TEXAS, USA — The Katy Independent School District has made six books unavailable to its students after parents addressed their concerns about "inappropriate" content during a school board meeting on Monday.
"At yesterday’s Board meeting, several patrons expressed concerns regarding six secondary library books containing inappropriate language and content. Katy ISD conducts internal reviews when concerns are brought forward, and per the District’s EF Local policy pertaining to formal book challenges. These six books are currently unavailable for student access," the district said in a statement released Tuesday.
The content read aloud from the books was so explicit, we couldn't air it on TV or post it online.
"It is completely unacceptable to have books of pornographic and sexual content materials in our school,” one parent said.
Textbooks were on the State Board of Education’s agenda Tuesday afternoon and many of the public comments were from people primarily opposed to sexual content in public schools.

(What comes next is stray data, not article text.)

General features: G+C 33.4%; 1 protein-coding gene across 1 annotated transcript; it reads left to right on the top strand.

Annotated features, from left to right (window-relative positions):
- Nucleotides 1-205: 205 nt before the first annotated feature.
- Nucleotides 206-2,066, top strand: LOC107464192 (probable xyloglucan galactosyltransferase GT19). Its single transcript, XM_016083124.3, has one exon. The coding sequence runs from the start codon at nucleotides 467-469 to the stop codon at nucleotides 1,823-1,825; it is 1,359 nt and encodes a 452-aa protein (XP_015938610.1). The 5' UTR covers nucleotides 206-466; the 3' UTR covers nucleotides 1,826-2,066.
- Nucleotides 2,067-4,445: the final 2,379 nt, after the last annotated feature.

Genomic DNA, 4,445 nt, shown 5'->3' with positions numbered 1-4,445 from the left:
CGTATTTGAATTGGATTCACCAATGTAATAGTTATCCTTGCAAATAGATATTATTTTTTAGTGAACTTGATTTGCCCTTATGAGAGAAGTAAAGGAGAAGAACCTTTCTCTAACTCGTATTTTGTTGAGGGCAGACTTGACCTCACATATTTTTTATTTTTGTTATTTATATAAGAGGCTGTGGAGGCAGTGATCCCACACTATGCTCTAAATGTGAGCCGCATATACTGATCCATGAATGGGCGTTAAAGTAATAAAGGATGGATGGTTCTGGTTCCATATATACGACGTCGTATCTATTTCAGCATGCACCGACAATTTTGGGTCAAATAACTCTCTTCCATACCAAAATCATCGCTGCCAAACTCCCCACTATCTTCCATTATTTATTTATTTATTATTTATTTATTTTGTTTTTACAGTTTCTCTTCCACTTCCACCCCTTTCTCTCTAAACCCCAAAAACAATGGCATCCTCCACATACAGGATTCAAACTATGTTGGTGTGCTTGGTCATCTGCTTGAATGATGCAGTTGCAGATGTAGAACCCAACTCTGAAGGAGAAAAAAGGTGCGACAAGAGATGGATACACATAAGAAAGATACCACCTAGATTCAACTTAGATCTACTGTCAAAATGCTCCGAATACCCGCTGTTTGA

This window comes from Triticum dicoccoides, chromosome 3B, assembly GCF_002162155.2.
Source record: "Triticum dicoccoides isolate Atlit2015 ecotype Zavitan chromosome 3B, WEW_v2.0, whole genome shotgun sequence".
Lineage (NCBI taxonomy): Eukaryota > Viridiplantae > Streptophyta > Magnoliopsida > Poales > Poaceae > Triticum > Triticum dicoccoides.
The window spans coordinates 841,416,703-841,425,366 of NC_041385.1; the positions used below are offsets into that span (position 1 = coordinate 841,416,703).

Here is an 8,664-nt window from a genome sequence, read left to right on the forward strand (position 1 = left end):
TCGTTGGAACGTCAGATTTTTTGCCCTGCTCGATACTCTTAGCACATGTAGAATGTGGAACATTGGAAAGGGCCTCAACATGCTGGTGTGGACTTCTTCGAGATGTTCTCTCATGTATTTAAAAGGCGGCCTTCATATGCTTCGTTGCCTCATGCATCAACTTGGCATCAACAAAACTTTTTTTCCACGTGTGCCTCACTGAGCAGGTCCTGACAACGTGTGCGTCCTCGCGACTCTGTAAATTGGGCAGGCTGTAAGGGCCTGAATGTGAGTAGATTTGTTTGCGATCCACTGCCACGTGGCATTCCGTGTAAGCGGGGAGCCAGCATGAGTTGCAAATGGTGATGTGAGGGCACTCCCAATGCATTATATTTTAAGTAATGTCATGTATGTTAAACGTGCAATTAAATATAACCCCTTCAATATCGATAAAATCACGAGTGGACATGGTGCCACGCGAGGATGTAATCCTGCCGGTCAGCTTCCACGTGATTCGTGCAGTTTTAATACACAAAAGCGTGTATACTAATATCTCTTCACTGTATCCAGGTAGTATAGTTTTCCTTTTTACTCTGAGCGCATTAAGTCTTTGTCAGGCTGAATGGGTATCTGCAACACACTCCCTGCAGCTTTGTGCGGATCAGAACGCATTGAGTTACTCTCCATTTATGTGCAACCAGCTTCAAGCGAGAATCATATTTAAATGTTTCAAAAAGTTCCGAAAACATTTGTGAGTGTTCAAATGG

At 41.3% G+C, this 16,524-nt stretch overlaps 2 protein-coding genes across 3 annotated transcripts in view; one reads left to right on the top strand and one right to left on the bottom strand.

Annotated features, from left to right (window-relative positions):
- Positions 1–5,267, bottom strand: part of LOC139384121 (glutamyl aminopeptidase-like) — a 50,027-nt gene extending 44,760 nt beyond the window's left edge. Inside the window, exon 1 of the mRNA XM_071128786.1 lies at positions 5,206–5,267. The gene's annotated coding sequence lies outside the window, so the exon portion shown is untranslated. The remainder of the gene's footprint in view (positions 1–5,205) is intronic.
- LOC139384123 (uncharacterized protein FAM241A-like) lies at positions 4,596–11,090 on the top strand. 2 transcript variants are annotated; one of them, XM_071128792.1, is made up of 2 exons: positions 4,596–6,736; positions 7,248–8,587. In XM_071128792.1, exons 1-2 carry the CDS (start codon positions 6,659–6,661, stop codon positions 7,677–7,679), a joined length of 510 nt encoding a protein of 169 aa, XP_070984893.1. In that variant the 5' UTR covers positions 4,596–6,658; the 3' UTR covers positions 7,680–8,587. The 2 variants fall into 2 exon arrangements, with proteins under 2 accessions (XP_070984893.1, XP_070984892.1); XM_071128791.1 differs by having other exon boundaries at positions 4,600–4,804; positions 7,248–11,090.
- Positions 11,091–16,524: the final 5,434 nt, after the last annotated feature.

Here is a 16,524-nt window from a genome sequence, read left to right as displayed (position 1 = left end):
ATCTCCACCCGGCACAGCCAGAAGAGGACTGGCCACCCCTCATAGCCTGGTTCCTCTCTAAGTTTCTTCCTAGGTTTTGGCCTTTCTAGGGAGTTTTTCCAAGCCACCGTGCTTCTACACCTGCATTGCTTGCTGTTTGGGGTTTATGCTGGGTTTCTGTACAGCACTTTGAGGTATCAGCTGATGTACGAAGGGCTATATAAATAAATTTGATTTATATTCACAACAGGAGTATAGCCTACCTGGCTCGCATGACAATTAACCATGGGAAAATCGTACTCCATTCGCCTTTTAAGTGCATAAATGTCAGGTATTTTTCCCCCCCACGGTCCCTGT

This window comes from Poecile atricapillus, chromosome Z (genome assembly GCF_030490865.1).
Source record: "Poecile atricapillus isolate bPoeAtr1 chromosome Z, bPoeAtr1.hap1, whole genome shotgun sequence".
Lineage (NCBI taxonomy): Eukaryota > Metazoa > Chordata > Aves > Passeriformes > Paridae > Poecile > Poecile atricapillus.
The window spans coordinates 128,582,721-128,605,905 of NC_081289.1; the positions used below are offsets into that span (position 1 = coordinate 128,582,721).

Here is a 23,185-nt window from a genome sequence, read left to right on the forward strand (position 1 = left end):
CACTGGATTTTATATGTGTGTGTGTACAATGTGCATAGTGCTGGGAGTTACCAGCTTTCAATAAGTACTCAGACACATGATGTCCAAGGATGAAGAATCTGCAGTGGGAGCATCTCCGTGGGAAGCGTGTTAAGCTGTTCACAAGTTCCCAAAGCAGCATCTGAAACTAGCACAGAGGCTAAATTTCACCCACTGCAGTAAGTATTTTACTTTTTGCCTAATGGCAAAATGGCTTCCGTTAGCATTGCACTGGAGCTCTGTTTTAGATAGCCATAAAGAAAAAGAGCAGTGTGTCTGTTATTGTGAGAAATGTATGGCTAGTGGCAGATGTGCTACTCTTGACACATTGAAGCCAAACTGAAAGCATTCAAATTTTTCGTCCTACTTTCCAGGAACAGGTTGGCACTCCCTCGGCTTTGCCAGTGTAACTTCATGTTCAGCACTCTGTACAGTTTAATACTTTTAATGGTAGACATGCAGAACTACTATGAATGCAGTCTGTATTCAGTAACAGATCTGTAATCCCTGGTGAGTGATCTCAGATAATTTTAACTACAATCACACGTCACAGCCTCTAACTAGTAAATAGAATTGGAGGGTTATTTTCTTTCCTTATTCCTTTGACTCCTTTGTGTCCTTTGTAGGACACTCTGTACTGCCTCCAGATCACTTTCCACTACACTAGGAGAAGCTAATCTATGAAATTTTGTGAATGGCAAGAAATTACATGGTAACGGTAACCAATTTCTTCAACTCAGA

"The children of Texas deserve better than the content of these materials," one speaker said.
“Social media and other platforms constantly inundate our children with sexually charged messages," another said. Due to this oversaturation, there is no benefit to pushing human sexuality in the classroom.”
The board is currently reviewing, among other things, some sex education curriculum. But Gov. Greg Abbott also wants more state oversight of school library books and the removal of overtly sexual content.
Additionally, there’s an ongoing investigation by a Texas House committee into about 850 different books, including four by young adult fiction writer Robin Talley.
"Kids are talking about all kinds of topics, they’re thinking about all kinds of topics," Talley said during a recent interview about the list of books. "And politicians are not the ones who should be deciding what they can't read.”
Houston ISD superintendent Millard House said he would do whatever is necessary to monitor inappropriate content when it comes up.
"I haven't read every book in HISD," House said. "My expectation is that we wouldn’t have such content. But if we do we’ll do what’s necessary to make certain it does not exist.”
As for textbooks, individual districts can still select their own books in addition to what the state board may adopt.